Compare Electricity Prices in Ireland 2021

man holding money and electricity

Here at Selectra, we know how expensive household gas and electricity prices can be. Gas and electricity tariffs in Ireland can also be somewhat confusing to understand and it can be even more difficult to compare electricity prices with so many variables.

We’ve done the needful and dug down deep to bring you comprehensive information on energy price comparison, how to switch gas and/or electric suppliers, and other ways to compare electricity prices and gas prices and save money.

How do I compare electricity prices in Ireland?

Below you'll find we've already compared current electricity and gas prices to find you the top cheapest packages today. However, if you're in any doubt you can also get out your calculator and dive down into your current bill and compare it against other providers' offerings.

To compare electricity and gas prices, there are a few things you’ll need to know and some items to have on hand in order to make the whole process easier. You’ll need:

  1. A recent bill from your energy supplier (to see unit rates and standing charges).
  2. A smartphone, tablet or computer to check current unit rates and offers with other gas and electricity suppliers.
  3. A calculator.
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For comparison purposes, you can either use your individual consumption cost or the EAB. Your individual consumption can be calculated by looking at your bills over a yearly period (regardless of whether you switched supplier in the same period) and adding up your usage in kWh (kilowatt-hours). You can then use this figure to calculate your consumption costs.

What is the EAB?EAB stands for Estimated Annual Bill and indicates a set bill amount calculated using the average household's electricity and gas consumption. The CRU is the organisation responsible for approving the EAB of each energy supplier. The current consumption amounts used to calculate the EAB are 4,200 kWh for electricity and 11,000 kWh for gas.

Compare electricity prices

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To compare electricity prices from different electricity suppliers to find the cheapest electricity rates we suggest calculating your annual electricity bill amount based on your current rates and tariff, and using that as a guide against potential providers’ offerings.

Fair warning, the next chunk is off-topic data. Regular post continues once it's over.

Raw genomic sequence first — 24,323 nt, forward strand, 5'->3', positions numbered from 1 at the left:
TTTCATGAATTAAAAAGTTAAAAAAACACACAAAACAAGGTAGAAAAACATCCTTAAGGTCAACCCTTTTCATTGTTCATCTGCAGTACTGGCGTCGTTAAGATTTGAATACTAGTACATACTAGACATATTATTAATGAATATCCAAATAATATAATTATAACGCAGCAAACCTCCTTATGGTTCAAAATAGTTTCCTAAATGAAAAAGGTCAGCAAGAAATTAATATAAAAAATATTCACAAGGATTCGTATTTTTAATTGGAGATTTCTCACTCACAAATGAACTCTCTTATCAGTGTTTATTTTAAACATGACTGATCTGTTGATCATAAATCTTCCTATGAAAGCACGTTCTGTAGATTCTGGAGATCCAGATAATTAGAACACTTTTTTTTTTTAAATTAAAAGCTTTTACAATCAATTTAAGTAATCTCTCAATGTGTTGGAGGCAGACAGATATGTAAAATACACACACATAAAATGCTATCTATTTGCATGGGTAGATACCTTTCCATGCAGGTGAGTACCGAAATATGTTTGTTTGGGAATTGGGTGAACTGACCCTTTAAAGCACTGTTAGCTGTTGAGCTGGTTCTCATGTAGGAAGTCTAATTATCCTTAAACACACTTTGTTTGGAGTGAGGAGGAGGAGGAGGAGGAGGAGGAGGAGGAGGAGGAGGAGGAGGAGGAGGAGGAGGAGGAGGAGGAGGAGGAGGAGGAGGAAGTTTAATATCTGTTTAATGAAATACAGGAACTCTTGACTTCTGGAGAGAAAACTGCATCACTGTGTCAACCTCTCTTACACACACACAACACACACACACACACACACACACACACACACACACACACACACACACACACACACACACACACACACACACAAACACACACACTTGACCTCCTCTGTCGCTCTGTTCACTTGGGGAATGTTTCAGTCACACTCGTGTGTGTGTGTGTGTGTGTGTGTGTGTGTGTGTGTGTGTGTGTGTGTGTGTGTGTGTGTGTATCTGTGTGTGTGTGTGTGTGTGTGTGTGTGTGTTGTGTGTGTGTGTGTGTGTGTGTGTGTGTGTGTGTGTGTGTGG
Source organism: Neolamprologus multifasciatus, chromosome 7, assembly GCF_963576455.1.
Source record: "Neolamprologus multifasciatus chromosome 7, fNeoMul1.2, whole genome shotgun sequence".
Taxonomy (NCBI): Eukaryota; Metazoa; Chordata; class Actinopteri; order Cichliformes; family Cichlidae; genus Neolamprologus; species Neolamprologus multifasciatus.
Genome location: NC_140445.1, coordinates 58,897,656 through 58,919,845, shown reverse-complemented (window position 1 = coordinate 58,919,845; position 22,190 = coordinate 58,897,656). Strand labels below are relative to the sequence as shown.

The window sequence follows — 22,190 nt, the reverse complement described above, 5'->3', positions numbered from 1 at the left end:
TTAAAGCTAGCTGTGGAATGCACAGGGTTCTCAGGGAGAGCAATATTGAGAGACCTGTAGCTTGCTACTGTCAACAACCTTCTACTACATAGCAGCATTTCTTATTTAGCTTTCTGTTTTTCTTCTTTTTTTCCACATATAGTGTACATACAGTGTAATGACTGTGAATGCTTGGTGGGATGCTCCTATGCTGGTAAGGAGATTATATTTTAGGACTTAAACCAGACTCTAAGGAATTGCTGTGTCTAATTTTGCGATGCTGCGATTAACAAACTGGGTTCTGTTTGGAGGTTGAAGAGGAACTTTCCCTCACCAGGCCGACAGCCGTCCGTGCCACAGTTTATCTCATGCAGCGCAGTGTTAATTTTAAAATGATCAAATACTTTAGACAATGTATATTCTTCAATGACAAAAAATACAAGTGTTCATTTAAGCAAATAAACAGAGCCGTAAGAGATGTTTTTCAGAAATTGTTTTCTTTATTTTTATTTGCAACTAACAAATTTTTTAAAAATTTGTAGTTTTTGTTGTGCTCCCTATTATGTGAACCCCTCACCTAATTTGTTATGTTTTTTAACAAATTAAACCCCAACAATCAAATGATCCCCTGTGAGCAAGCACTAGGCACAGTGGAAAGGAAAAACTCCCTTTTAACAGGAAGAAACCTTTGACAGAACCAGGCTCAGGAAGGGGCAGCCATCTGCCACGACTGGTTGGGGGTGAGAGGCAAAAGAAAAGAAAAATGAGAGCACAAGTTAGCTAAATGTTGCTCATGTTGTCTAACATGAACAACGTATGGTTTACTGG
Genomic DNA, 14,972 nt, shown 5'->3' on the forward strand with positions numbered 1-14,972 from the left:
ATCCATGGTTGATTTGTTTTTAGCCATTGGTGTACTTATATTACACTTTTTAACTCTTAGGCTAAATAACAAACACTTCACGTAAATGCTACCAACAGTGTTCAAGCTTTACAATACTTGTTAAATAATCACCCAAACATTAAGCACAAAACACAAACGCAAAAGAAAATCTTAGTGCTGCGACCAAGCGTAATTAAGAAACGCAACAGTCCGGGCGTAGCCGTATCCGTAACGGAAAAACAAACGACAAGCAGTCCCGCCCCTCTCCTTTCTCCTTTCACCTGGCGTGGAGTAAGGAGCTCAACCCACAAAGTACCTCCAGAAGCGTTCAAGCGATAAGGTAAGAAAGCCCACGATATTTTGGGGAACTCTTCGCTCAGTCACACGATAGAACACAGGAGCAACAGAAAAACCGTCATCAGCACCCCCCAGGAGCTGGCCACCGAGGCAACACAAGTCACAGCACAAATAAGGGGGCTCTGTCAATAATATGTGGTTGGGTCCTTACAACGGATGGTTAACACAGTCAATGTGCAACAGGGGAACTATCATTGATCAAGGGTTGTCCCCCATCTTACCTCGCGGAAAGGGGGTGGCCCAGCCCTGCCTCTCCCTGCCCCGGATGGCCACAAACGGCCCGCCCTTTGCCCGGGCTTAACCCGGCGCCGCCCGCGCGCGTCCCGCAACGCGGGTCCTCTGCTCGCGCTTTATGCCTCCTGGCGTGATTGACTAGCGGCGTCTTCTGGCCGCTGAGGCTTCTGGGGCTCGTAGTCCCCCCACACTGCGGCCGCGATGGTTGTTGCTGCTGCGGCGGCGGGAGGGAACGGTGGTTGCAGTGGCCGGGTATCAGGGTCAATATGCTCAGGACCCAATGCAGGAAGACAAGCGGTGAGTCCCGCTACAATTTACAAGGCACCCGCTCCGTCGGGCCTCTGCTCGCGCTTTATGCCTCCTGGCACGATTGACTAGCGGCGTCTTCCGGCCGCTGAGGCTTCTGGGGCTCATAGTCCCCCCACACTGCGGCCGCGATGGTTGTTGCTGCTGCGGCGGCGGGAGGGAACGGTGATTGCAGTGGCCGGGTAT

If you have added up your usage over one year you can use that in your calculations. Otherwise, use the average annual electricity consumption amount of 4,200 kWh (as we will be using).

For PAYG customers we would suggest adding together the day and night rates and dividing by two to calculate an electricity bill where you have moved half of your usage to the cheaper Nightsaver hours.

How to calculate your electricity bill

In order to calculate your electricity bill, you will need to know:

  1. Electricity unit rate

  2. Standing charge

  3. PSO

  4. VAT

If you are on a standard 24-hour tariff you will have one unit rate. However, if you are on a Nightsaver tariff you will need to know the day unit rate and the night unit rate. At least one-quarter of your household’s electricity usage would need to be used up during the Nightsaver hours in order to justify the additional standing charge for being on the tariff.

For calculation purposes, this means that you would need to calculate your unit rate by multiplying your night unit rate by 1,050 (one-quarter of the average usage rate of 4200), and your day unit rate by 3150 and add the two resulting figures.

Of course the more electricity usage you move to Nightsaver hours, the more you could save. This is why it is so important to think about your individual energy usage when you compare electricity prices. Ideally, you should aim to shift half of your usage to Nightsaver hours. If you think this could be the case for you then simply add together the day rate and night rate and divide by two to give you the average of what you would be paying with a 50:50 split.